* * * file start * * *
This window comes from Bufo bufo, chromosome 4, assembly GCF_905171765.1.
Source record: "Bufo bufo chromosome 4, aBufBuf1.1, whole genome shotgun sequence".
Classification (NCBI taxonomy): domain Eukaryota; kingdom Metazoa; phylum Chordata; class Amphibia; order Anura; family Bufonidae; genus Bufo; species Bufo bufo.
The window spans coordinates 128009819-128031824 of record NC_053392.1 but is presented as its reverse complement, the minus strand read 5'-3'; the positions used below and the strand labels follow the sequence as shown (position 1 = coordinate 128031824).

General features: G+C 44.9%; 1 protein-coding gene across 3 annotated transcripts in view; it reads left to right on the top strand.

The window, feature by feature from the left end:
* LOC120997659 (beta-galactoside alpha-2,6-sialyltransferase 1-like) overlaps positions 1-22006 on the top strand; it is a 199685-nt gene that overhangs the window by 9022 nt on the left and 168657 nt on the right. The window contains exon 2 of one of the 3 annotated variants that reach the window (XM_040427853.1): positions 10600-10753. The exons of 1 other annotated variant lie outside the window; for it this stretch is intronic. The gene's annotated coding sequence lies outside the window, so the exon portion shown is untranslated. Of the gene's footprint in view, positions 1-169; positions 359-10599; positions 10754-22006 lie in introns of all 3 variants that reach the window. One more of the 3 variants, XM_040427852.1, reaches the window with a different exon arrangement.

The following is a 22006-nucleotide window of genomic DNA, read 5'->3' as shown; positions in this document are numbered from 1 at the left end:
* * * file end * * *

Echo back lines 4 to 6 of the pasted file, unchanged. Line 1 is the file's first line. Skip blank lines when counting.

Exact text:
The window spans coordinates 128009819-128031824 of record NC_053392.1 but is presented as its reverse complement, the minus strand read 5'-3'; the positions used below and the strand labels follow the sequence as shown (position 1 = coordinate 128031824).

General features: G+C 44.9%; 1 protein-coding gene across 3 annotated transcripts in view; it reads left to right on the top strand.

The window, feature by feature from the left end: